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India is investigating the cause of one of the worst train crashes in history

DELHI — India’s prime minister was due to inaugurate a new high-speed train between Goa in southern India and the financial capital Mumbai on Saturday, as part of a drive to upgrade the country’s rail network, one of the most great in the world.

But on Friday night a devastating three-train pileup in eastern India – one of the worst transport disasters in the country’s history – killed 275 people and injured around 1,000, forcing the prime minister Narendra Modi to cancel the ceremony. He instead visited the crash site and injured patients at a nearby hospital.

On Sunday, the government revised the death toll from 288 to 275, after officials said some victims had been double counted.

End of the rescue operation after a train accident in India

The collision in the Indian state of Odisha, which threw passenger cars off the tracks, has prompted renewed scrutiny of the safety and viability of the 19th century rail network, first built by the British. The system, which winds through the country for more than 67,000 miles, now handles around 22 million passengers every day, according to government figures.

Railway officials said on Sunday that the investigation into the Odisha collision was ongoing – but initial reports indicated problems with railway signals which order or warn drivers to stop, slow down or change lanes.

“The preliminary report indicated a signaling failure, but I will not comment until the report is submitted,” Board of Railways member Jaya Varma Sinha told reporters during a briefing.

“It’s supposed to be tamper-proof and infallible,” she said.

Railways Minister Ashwini Vaishnaw also said on Sunday that the Railways Board recommends an investigation by the country’s leading investigative agency. In Indian history, two railway ministers resigned immediately after train accidents with a death toll similar to that of the Odisha accident.

The tragedy unfolded on Friday evening when the Coromandel Express, which was carrying passengers from Howrah to Chennai on India’s east coast, took the wrong track and collided with a freight train near the railway station in Bahanaga Bazaar in Balasore, a district of Odisha. Shortly after, the Superfast Express from Bangalore to Howrah rammed the other two trains.

Modi, who faces a general election next year, has bet big on overhauling India’s state-owned railways. In recent years, his government has renovated railway stations, introduced the Vande Bharat Express, the country’s first rail service, and promised to launch India’s first high-speed train by 2026.

But some experts have warned that the focus on building faster, more modern trains could lead to more accidents if rail network infrastructure is not upgraded or kept at a similar pace.

“Security should be [the] top priority – not speed,” said Prempal Sharma, a former member of the Board of Railways, the executive body responsible for overseeing the railways.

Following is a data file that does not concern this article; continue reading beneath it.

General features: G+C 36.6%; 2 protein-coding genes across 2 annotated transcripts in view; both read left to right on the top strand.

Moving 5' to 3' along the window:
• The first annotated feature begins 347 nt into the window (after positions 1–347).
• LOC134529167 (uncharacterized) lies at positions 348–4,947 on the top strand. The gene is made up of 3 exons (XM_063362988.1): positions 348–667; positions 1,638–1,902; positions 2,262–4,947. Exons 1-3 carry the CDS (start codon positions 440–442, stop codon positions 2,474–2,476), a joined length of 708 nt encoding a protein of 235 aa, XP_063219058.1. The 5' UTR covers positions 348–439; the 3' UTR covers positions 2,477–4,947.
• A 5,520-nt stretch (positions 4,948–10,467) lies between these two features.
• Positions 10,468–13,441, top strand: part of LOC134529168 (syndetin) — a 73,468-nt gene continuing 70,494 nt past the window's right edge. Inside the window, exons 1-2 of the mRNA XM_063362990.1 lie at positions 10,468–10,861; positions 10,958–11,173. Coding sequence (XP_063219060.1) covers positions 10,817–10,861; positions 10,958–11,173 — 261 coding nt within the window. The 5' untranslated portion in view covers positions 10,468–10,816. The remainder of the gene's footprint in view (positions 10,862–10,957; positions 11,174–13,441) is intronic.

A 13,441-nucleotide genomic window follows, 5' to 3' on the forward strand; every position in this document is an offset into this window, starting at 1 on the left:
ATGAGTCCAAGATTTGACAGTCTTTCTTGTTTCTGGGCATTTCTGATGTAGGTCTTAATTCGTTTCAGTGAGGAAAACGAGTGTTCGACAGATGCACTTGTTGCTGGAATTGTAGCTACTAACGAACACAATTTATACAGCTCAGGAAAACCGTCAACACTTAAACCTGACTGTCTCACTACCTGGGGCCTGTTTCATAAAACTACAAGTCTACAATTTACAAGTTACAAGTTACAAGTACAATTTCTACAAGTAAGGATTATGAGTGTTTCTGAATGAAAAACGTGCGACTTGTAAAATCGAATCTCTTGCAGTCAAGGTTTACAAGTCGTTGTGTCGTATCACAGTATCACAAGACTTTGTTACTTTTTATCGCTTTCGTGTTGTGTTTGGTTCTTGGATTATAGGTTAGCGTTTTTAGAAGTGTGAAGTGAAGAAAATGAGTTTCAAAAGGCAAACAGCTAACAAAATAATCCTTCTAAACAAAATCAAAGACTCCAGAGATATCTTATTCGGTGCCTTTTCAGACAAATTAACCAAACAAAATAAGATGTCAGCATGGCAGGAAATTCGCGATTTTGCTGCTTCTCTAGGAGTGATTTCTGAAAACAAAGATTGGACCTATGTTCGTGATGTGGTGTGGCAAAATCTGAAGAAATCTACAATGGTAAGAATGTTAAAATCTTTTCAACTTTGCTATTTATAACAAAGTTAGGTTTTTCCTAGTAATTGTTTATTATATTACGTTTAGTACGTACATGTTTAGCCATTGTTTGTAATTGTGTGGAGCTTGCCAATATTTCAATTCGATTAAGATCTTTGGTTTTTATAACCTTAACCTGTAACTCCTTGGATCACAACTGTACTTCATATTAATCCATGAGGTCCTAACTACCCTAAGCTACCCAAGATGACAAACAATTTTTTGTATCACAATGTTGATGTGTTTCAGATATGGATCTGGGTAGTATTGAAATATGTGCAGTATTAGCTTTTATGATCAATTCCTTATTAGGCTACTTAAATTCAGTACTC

Akhileshwar Sahay, a retired railway official who now works as a transport consultant, said he hopes the accident will be a “revelation” for the railway ministry. “This accident gives us a lot of messages. The first message is to change the… machines, change the workforce, change the management ethics,” he said.

“The weakest link in Indian Railways is the lack of safety orientation,” he said. “India wants to be a developed nation. Then this railway must be in shape. There is no shortcut.”

Rail accidents have declined here over time, with the two deadliest collisions occurring in the 1990s.

But in recent years, derailments have caused most of the biggest rail accidents, according to government reports. Between April 2017 and March 2021, train derailments were responsible for three-quarters of all major rail accidents in India, according to a government audit, which blamed a general lack of track maintenance.

End of the rescue operation after a train accident in India

“To be fair, I think we could spend more on safety,” said G. Raghuram, a rail operations expert and former director of the Indian Institute of Management in Bangalore, adding that there is a constant conflict between the desire to keep trains running for commercial gain and the necessity of stopping services for the maintenance of the railways.

Raghuram said while new crossing guards and new passenger cars have improved safety, the government could alleviate passenger injuries by modifying car interiors and focusing on moving large machinery faster. at the accident site.

At the crash site on Sunday, derailed cars overturned as authorities rushed to clear the tracks. Mutilated bodies covered in white sheets lay in rows in a room at a nearby school waiting to be picked up by families.

“Perhaps there is a need to look at this event from a broader perspective,” said a retired senior railway official who spoke on condition of anonymity to speak freely. “Such big events make us rethink beyond the technical. Was there a failure or was there a bigger problem that we need to fix somewhere in the operation of the system? These are system-wide questions.

Pankaj Kumar Jha, a 36-year-old resident of Jajpur in Odisha who was traveling on one of the trains for work, managed to survive without injury. He recalls seeing videos of the government’s new anti-collision system on social media in the past.

“At the time, I assumed the government must have implemented it on major train routes like the Coromandel Express,” Jha recalls. “It was only after my accident that I found out that was not the case.”

Masih reported from Seoul.


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